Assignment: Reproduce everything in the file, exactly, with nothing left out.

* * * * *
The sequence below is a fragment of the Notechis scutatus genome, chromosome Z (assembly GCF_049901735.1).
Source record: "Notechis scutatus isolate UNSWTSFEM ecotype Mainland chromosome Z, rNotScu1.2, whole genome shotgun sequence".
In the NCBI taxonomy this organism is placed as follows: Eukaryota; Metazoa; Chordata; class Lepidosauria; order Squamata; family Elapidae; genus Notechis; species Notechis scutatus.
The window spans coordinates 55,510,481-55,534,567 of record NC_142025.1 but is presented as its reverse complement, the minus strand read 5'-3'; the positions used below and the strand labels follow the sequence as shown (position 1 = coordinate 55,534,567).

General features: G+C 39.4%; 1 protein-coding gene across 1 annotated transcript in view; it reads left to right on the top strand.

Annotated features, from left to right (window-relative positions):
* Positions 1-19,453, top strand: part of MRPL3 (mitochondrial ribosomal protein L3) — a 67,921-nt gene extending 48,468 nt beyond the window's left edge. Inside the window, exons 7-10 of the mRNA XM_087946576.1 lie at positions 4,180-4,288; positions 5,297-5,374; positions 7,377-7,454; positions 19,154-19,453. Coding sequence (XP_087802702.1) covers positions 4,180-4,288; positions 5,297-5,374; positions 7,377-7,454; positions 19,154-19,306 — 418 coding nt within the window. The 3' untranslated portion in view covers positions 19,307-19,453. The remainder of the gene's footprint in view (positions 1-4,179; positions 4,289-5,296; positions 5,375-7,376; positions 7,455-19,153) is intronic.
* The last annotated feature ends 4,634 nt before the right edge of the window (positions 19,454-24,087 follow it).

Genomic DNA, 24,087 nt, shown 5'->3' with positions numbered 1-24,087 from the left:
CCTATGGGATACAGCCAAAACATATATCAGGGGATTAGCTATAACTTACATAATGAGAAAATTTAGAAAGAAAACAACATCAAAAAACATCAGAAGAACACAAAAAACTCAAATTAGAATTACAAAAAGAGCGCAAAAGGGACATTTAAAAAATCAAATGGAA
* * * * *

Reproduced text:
The sequence below is a fragment of the Notechis scutatus genome, chromosome Z (assembly GCF_049901735.1).
Source record: "Notechis scutatus isolate UNSWTSFEM ecotype Mainland chromosome Z, rNotScu1.2, whole genome shotgun sequence".
In the NCBI taxonomy this organism is placed as follows: Eukaryota; Metazoa; Chordata; class Lepidosauria; order Squamata; family Elapidae; genus Notechis; species Notechis scutatus.
The window spans coordinates 55,510,481-55,534,567 of record NC_142025.1 but is presented as its reverse complement, the minus strand read 5'-3'; the positions used below and the strand labels follow the sequence as shown (position 1 = coordinate 55,534,567).

General features: G+C 39.4%; 1 protein-coding gene across 1 annotated transcript in view; it reads left to right on the top strand.

Annotated features, from left to right (window-relative positions):
* Positions 1-19,453, top strand: part of MRPL3 (mitochondrial ribosomal protein L3) — a 67,921-nt gene extending 48,468 nt beyond the window's left edge. Inside the window, exons 7-10 of the mRNA XM_087946576.1 lie at positions 4,180-4,288; positions 5,297-5,374; positions 7,377-7,454; positions 19,154-19,453. Coding sequence (XP_087802702.1) covers positions 4,180-4,288; positions 5,297-5,374; positions 7,377-7,454; positions 19,154-19,306 — 418 coding nt within the window. The 3' untranslated portion in view covers positions 19,307-19,453. The remainder of the gene's footprint in view (positions 1-4,179; positions 4,289-5,296; positions 5,375-7,376; positions 7,455-19,153) is intronic.
* The last annotated feature ends 4,634 nt before the right edge of the window (positions 19,454-24,087 follow it).

Genomic DNA, 24,087 nt, shown 5'->3' with positions numbered 1-24,087 from the left:
CCTATGGGATACAGCCAAAACATATATCAGGGGATTAGCTATAACTTACATAATGAGAAAATTTAGAAAGAAAACAACATCAAAAAACATCAGAAGAACACAAAAAACTCAAATTAGAATTACAAAAAGAGCGCAAAAGGGACATTTAAAAAATCAAATGGAA